Auma Obama (Half Sister)
Barack visited Kenya for the first time. I picked him up in my Beetle. He did not have any of these hang-ups, you know: 'Oh there are mosquitoes.' He came and just was. It made it so easy. We spent a lot of time discussing and explaining things.
I don't know if it was strange for Barack to come here. The thing is it wasn't strange for the family. Nobody but me had met Barry but everybody knew him from our father. We don't dramatise family in Kenya and people weren't fazed by him at all, although they did find some things interesting. For my grandmother, it was his accent and the fact that he could not speak Luo.
And all the kids would come and compare their skin colour to Barack's. People had many questions for him and Barack definitely had many questions for them. There was never a moment of silence or embarrassed awkwardness.
It wasn't all nice. Sometimes, he wanted to see relatives I didn't really get along with and he'd be like: 'It's my right and I need to see them and I'm not going alone and you're coming with me'.
To take a break, we went to the coast. Coming back (from Mombasa to Nairobi) we travelled by bus. The driver was going so fast and I was so, so scared. Barack took it all in his stride. I, the Kenyan who should have been used to it, was furious at the driver. But Barack was just like: 'OK, this is the adventure that it is.' He came with this big baggage of tolerance and relaxedness and the ability to just absorb.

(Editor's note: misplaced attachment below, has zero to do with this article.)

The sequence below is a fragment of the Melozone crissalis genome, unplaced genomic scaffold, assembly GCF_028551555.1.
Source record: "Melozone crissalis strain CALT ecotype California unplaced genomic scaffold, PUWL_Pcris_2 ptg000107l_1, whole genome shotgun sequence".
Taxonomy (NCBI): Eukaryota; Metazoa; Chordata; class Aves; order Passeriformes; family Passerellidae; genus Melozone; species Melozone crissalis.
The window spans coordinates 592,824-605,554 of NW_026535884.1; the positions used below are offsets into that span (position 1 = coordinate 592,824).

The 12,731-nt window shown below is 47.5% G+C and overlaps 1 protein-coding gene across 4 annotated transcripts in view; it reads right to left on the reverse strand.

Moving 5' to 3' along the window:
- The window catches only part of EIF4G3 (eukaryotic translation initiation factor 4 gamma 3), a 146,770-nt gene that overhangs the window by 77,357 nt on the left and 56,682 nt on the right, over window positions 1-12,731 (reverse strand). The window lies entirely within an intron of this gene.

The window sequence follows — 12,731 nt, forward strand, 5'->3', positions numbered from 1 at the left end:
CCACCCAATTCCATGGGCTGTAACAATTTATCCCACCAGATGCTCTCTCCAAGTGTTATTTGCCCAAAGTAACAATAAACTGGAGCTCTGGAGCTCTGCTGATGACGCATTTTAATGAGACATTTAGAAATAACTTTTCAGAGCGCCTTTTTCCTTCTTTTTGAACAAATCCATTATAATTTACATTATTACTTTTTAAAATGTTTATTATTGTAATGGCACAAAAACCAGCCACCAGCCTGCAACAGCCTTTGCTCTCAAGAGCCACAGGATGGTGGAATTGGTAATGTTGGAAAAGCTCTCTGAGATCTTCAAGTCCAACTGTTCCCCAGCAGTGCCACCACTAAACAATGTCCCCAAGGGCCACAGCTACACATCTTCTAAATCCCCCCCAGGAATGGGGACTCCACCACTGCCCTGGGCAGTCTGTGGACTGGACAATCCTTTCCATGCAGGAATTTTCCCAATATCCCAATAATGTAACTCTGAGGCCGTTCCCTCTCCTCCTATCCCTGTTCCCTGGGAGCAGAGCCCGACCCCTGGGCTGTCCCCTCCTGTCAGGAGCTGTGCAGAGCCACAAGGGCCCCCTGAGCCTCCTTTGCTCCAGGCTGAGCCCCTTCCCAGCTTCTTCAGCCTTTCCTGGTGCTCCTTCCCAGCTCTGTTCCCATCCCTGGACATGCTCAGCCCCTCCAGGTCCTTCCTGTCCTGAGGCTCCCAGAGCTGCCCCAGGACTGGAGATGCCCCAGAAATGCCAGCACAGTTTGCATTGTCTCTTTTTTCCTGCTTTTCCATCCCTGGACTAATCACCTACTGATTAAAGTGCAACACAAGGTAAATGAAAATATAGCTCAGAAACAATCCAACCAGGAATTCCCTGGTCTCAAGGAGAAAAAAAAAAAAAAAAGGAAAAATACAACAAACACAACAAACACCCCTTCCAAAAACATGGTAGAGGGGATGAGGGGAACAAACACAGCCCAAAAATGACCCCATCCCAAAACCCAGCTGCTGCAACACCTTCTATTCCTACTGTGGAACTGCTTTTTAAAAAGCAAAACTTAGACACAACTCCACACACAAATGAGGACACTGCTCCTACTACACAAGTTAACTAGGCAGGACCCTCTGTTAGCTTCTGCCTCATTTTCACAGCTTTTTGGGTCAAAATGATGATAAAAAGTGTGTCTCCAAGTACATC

Gerald Kellman (Chicago Community Organizer)
was offering him $10,000 a year and two grand for a car and I remember thinking: someone who was smart enough to do it should have been smart enough not to do it. The salary was ridiculous, the status low, the prospects bad and he had to move to Chicago. The way I convinced him was to talk about the Calumetians' lives and he wanted to see what he could do to help them. Barack is often motivated by a desire to learn, and he was hungry for hands-on experience.
Chicago's South Side contains the largest black community in the States. Barack's job was to go into the community and interview individuals to find out what the problems were and then teach them the public skills to get change and that if they were to get anywhere the community needed to work together. Barack had to give people confidence and he did it brilliantly because he listened. He's a remarkably quick learner and not at all snobbish about whether he learns from people of high or low status.
- snip -
I think a lot of his orientation was formed in his time as an organiser. Local politicians and clergy felt our group was a potential threat and Barack had to decide when to compromise and when not to, when to be confrontational and when to be collaborative and those parts of his character were shaped during his organising career.
He was resilient and good at turning things around. Always, when things were going badly, Barack would stay up most of the night, trying to figure things out. And by the next day he'd be meeting people and we'd be trying an alternative strategy.
Julia Surakusuma (Friend of Barack's mother - Jakarta)
Both Barry and his sister, Maya, are the living incarnation of what is best about their mother. Often, it's really painful for me to watch him on television because I can see his mother in him.